GSA Annual Meeting in Seattle, Washington, USA - 2017

Paper No. 205-8
Presentation Time: 10:10 AM


SHIPLEY, Thomas F. and JAEGER, Allison J., Department of Psychology, Temple University, 1701 North 13th Street, Weiss Hall, Philadelphia, PA 19122,

Geoscience diagrams that illustrate 3D relationships can be challenging for students, but important because scientific practice requires comprehending and generating diagrammatic representations. Students’ understanding of 3D diagrams in geology can be improved if given the opportunity to make predictive sketches (Gagnier et al., 2016), which allows them to externalize and spatially correct inaccurate mental models. Research in math education found that working with incorrect examples can be as effective as learning from correct examples (Booth et al., 2013). The current study combined these lines of research and tested which method was more effective for improving 3D geologic block diagram understanding where common spatial errors in mental models can be anticipated. Students were randomly assigned to generate predictive sketches, grade incorrect examples, or copy correct sketches. It was hypothesized that generating sketches or grading incorrect examples would improve diagram understanding compared to copying the correct answer.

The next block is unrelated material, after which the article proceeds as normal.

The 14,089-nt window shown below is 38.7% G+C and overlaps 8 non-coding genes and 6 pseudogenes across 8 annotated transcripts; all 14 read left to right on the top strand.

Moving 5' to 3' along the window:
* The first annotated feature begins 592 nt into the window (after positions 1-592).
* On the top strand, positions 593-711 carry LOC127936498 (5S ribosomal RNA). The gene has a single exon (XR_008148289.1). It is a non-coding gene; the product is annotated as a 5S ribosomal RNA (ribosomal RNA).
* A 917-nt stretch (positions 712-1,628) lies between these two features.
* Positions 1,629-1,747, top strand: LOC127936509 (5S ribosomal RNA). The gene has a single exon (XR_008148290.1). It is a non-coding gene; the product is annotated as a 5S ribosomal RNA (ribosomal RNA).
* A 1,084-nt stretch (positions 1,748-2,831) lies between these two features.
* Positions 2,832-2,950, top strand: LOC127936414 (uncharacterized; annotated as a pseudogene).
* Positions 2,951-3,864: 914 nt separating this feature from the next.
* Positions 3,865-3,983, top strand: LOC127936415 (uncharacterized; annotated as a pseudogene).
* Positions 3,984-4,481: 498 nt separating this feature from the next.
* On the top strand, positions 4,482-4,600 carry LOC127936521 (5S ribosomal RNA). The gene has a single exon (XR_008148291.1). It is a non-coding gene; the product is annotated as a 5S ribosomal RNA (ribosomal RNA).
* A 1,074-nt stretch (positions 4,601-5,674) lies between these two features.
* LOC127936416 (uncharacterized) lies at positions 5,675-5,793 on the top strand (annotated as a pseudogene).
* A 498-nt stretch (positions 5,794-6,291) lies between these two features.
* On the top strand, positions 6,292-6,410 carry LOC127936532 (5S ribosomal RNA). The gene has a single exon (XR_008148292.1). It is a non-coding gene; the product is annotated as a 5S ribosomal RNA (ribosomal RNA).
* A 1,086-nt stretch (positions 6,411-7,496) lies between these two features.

A 2x3 repeated-measures ANOVA looking at the effect of activity condition on the Geologic Block Cross-Sectioning task demonstrated that performance was better at posttest than at pre-test, but there was no effect for activity condition,. There was a marginal interaction, and follow-ups revealed no difference between pre and posttest performance in the copying condition, but participants who sketched, or graded, improved from pre to post by half of a standard deviation.

A one-way ANOVA looking at number of sketches completed as a function of activity condition, revealed that participants who graded completed more sketches than participants who sketched or copied, which did not differ. A one-way ANOVA looking at time on task revealed that sketching took more time to complete than grading or copying.

This study replicated work showing sketching can improve block diagram comprehension. A new finding is that identifying and explaining common errors in incorrect examples can be as effective as generating sketches. Further, participants completed more items in less time in the incorrect examples condition. Although showing students errors may seem counter-intuitive, presenting them as known errors is an efficient and effective way to improve 3D diagram comprehension.